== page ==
1. Industry and Food
Through early contact with other ethnic groups, “upland rice” and “rice” have become the staple food of the Thao people during the farming period. Non-staple food includes the sweet potato, taro, peanuts, corn, and wild edible plants and fruits. In addition to hunting, fishing is an important food source of the village and families. As Sun Moon Lake has rich seafood output, the Thao people cure their catch for preservation, making cured seafood one of the Thao specialty foods. Today, Ita Thao (Barawbaw) Village has become a famous tourism spot, and no farming is practiced anymore. Except for homegrown vegetables and seasonal bamboo sprouts, most Thao people engage in the tourism business and catering service.
Traditional Thao men’s and women’s clothing. (Women holding a pestle.) In the Qing dynasty, the “Dagobum” cloth of the Thao people earned fame, as recorded in the Imperial Qing Portraits of Periodical Offering. Dagobum is a cloth knitted with flax yarn and dog fur. Influenced by trade and exchange, the Thao people have switched to cotton fabrics of higher availability. Traditional men’s Thao clothing is made of leather, linen, and bark, including the leather headgear, headwear, chest wear, vest, skirt, breech-less trousers, and leather shoes. Traditional women’s Thao clothing is made of linen and cotton, including the headscarf, top covering, chest wear, skirt, waist belt, knee coverings, and floral headgear. Dark brown, light brown, blue, grey, and black are the common colors of Thao attire, and geometric patterns are common.
◎ Shipbuilding: Early Thao people emptied an entire tree to make a canoe, which was the principal vehicle for external transportation. Public canoes for a maximum of 5-6 passengers are for servicing kinsmen, while canoes for family use or fishing are smaller, for a maximum of 2 passengers. After the restoration of Taiwan, logging is prohibited, and the traditional technique of making canoes by emptying trees is rarely seen and nearly extinct. Today, canoes are made of patched wood boards.
◎ Poundings: On the last night of every July on the lunar calendar, women of the village perform the “Masbabiar” (Pounding) ritual at the home of Chief Shinawanan family. It also calls men hunting in the mountain: the Lus’An (Ancestral Ritual) and Harvest Festival are coming, it’s time to come home. Pounding owes its origin to the early agricultural period. When Thao people unhusk grains with the pestle, the poundings form a pleasant sound and become a natural melody. Gradually, this has become a performance. Today, at Sun Moon Lake where tourism is thriving, the pounding is still a famous performance and one of the must-see sights of visitors.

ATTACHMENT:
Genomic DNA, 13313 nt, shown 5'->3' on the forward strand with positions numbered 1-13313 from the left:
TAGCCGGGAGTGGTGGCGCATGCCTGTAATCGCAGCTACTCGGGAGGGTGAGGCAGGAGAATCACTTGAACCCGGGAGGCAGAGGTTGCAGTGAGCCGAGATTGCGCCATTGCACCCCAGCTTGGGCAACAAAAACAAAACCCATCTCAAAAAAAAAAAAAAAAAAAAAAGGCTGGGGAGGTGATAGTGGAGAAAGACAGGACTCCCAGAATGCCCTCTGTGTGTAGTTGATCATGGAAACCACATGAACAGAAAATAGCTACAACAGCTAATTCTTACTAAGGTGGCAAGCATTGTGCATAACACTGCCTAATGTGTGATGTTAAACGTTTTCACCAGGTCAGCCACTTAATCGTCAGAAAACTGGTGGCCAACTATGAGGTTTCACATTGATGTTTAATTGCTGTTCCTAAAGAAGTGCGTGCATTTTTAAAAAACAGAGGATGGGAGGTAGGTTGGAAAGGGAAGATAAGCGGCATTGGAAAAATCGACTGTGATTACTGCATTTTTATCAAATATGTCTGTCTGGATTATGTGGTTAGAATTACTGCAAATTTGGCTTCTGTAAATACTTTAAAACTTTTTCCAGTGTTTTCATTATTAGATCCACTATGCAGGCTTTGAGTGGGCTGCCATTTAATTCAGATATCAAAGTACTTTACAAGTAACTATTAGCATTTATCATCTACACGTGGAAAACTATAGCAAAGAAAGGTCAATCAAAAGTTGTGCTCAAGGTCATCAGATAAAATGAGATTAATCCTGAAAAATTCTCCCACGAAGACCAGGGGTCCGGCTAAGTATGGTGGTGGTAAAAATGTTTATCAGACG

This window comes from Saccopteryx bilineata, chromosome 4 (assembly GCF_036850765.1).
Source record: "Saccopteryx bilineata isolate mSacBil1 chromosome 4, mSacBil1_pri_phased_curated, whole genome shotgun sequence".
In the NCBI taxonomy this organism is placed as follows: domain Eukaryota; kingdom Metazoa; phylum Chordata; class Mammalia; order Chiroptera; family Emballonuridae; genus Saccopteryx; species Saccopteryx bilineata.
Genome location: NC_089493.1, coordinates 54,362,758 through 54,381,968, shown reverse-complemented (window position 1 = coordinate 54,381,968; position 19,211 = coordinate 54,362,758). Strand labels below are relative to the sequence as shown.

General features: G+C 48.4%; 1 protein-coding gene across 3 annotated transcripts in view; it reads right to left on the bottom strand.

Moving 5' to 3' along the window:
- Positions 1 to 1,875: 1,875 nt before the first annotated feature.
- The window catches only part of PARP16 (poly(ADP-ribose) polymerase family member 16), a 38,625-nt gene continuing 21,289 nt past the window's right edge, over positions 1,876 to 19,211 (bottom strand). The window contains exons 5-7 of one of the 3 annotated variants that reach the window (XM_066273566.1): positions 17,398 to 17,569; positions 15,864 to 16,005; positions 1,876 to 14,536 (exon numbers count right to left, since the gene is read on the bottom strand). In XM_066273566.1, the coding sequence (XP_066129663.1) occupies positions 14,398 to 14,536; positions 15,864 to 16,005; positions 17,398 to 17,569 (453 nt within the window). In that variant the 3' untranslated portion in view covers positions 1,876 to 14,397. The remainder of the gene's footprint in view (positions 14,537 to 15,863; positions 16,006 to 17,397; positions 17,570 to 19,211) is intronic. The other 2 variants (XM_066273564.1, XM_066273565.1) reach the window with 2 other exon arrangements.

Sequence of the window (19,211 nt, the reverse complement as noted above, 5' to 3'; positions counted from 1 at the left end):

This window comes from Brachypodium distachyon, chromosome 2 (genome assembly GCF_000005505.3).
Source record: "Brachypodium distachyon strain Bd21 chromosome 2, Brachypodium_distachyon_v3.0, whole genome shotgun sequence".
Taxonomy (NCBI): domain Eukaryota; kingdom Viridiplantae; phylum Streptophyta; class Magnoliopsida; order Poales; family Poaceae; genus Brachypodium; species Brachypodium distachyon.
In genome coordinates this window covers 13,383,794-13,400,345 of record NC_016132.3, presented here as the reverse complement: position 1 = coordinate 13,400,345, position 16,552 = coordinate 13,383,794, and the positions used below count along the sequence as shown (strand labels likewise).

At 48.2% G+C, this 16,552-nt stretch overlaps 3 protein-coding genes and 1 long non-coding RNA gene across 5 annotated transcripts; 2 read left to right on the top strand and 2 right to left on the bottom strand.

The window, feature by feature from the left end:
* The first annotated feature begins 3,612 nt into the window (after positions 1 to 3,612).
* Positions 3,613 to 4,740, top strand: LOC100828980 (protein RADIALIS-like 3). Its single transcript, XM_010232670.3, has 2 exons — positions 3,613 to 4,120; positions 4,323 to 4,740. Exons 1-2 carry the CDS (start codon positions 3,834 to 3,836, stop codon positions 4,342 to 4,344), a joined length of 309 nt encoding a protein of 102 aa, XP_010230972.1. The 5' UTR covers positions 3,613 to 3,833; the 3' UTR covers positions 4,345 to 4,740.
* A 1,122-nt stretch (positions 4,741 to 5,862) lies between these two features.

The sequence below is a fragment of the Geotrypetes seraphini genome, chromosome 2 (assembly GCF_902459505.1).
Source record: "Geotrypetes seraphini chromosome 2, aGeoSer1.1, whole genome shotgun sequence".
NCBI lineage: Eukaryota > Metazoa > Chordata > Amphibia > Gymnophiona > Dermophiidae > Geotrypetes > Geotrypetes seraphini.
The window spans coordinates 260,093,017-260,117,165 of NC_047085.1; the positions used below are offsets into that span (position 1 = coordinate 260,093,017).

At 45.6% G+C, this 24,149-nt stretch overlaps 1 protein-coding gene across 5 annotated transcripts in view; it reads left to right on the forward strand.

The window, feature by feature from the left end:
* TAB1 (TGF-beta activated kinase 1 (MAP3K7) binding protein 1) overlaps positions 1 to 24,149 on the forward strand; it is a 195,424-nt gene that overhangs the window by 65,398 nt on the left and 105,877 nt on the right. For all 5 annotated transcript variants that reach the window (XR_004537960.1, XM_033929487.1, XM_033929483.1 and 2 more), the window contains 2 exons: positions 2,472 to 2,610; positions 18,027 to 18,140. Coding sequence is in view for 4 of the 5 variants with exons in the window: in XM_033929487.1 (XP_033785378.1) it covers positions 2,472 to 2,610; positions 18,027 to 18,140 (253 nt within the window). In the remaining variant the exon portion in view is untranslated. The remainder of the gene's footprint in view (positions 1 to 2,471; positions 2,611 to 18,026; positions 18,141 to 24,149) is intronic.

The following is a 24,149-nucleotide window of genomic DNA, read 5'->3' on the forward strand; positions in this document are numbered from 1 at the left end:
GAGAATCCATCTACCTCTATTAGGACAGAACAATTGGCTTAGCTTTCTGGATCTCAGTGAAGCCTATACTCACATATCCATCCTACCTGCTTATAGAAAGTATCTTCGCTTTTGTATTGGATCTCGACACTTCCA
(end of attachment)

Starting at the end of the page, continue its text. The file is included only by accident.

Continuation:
◎ Hanan (ancestral shrine): If a member of the tribe wishes to be the pariqaz (ritual master) for the Lus’An (Ancestral Ritual) in August on the lunar calendar every year, the New Year’s celebration will be long, and the ancestral ceremony will last for over 20 days. If no one wishes to be the ritual master, the New Year’s celebration will be short, and the ancestral ceremony will last for only 4-5 days. In a long celebration, the Thao people will build a hanan (ancestral shrine) as an important ritual. The ancestral shrine with an area of about 10m2 is built with local materials, such as bamboo, wood, and thatch, and decorated with grains and animal bones. Thao people will put wine jars and quilts inside the shrine and make a fire at the stove to warm the ancestral spirits. In the middle of the ceremony, elders of the Shtamarutaw and Shkahihian families will take people to welcome the pathalar (supreme ancestral spirit) to the ancestral shrine. Women are not allowed to touch the shrine. During the ritual, people will sing and dance folksongs and folkdances in front of the shrine every night. During their menstruation and pregnancy, women cannot enter the shrine. After the ritual, the shrine will be demolished immediately. Therefore, the shrine is a temporary ritual structure.
◎ Family House: About 100 years ago, traditional Thao family houses had a rectangular layout, with a tripod stove at the center. The family house has a grass gable roof, bamboo woven double-layer exterior walls, and a barn inside, integrating daily life with farming. When building a traditional family house, Thao people would form a labor group with both genders to finish the job. After collectively migrating to what is today’s Ita Thao (Barawbaw) Village during Japanese colonization, the Thao people were deeply influenced by the Han people, including the style of family houses. The Han people used to build houses with clay bricks and tiles. After the restoration of Taiwan, they began to build houses with reinforced concrete and corrugated metal panels. Regardless of the evolution of building styles, from the past to the present, the Thao people will have the shinshii (female priest) worship the ulalaluan (ancestral spirit basket) after the completion of a new house to invite the ancestral spirits to move into the new house.